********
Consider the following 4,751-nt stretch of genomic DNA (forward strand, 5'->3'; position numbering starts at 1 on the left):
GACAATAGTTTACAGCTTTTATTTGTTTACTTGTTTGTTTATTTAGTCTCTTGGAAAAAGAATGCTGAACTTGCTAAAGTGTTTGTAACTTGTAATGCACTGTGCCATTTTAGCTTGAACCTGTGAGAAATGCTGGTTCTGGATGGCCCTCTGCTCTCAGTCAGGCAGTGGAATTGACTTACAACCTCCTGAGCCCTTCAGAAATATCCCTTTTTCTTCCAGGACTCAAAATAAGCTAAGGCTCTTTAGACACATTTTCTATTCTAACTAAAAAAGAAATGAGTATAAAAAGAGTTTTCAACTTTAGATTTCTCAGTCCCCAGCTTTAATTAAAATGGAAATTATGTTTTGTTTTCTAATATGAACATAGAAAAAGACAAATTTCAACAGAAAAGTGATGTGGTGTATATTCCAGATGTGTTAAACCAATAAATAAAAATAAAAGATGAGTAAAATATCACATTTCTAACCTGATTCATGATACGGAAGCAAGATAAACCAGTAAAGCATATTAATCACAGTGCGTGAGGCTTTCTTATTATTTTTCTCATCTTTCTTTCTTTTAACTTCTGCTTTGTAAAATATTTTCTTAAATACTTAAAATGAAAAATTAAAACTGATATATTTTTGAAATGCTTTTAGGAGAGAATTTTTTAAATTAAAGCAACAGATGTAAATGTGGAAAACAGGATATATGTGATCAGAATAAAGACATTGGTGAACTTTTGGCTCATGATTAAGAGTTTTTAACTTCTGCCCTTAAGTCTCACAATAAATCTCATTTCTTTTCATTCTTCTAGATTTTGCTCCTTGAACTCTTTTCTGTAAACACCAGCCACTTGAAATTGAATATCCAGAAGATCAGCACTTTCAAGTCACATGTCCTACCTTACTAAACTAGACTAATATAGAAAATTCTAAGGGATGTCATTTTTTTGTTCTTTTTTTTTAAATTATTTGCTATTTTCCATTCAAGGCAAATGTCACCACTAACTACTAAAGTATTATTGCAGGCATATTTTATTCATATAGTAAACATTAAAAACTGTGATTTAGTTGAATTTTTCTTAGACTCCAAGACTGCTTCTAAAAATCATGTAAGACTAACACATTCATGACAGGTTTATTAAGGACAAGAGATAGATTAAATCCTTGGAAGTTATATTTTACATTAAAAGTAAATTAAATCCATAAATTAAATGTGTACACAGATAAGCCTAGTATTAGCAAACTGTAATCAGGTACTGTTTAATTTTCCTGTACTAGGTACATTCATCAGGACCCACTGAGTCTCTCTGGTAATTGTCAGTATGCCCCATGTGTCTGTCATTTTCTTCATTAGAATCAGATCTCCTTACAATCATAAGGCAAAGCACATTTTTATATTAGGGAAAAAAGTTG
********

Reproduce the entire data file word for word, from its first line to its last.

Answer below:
Consider the following 4,751-nt stretch of genomic DNA (forward strand, 5'->3'; position numbering starts at 1 on the left):
GACAATAGTTTACAGCTTTTATTTGTTTACTTGTTTGTTTATTTAGTCTCTTGGAAAAAGAATGCTGAACTTGCTAAAGTGTTTGTAACTTGTAATGCACTGTGCCATTTTAGCTTGAACCTGTGAGAAATGCTGGTTCTGGATGGCCCTCTGCTCTCAGTCAGGCAGTGGAATTGACTTACAACCTCCTGAGCCCTTCAGAAATATCCCTTTTTCTTCCAGGACTCAAAATAAGCTAAGGCTCTTTAGACACATTTTCTATTCTAACTAAAAAAGAAATGAGTATAAAAAGAGTTTTCAACTTTAGATTTCTCAGTCCCCAGCTTTAATTAAAATGGAAATTATGTTTTGTTTTCTAATATGAACATAGAAAAAGACAAATTTCAACAGAAAAGTGATGTGGTGTATATTCCAGATGTGTTAAACCAATAAATAAAAATAAAAGATGAGTAAAATATCACATTTCTAACCTGATTCATGATACGGAAGCAAGATAAACCAGTAAAGCATATTAATCACAGTGCGTGAGGCTTTCTTATTATTTTTCTCATCTTTCTTTCTTTTAACTTCTGCTTTGTAAAATATTTTCTTAAATACTTAAAATGAAAAATTAAAACTGATATATTTTTGAAATGCTTTTAGGAGAGAATTTTTTAAATTAAAGCAACAGATGTAAATGTGGAAAACAGGATATATGTGATCAGAATAAAGACATTGGTGAACTTTTGGCTCATGATTAAGAGTTTTTAACTTCTGCCCTTAAGTCTCACAATAAATCTCATTTCTTTTCATTCTTCTAGATTTTGCTCCTTGAACTCTTTTCTGTAAACACCAGCCACTTGAAATTGAATATCCAGAAGATCAGCACTTTCAAGTCACATGTCCTACCTTACTAAACTAGACTAATATAGAAAATTCTAAGGGATGTCATTTTTTTGTTCTTTTTTTTTAAATTATTTGCTATTTTCCATTCAAGGCAAATGTCACCACTAACTACTAAAGTATTATTGCAGGCATATTTTATTCATATAGTAAACATTAAAAACTGTGATTTAGTTGAATTTTTCTTAGACTCCAAGACTGCTTCTAAAAATCATGTAAGACTAACACATTCATGACAGGTTTATTAAGGACAAGAGATAGATTAAATCCTTGGAAGTTATATTTTACATTAAAAGTAAATTAAATCCATAAATTAAATGTGTACACAGATAAGCCTAGTATTAGCAAACTGTAATCAGGTACTGTTTAATTTTCCTGTACTAGGTACATTCATCAGGACCCACTGAGTCTCTCTGGTAATTGTCAGTATGCCCCATGTGTCTGTCATTTTCTTCATTAGAATCAGATCTCCTTACAATCATAAGGCAAAGCACATTTTTATATTAGGGAAAAAAGTTG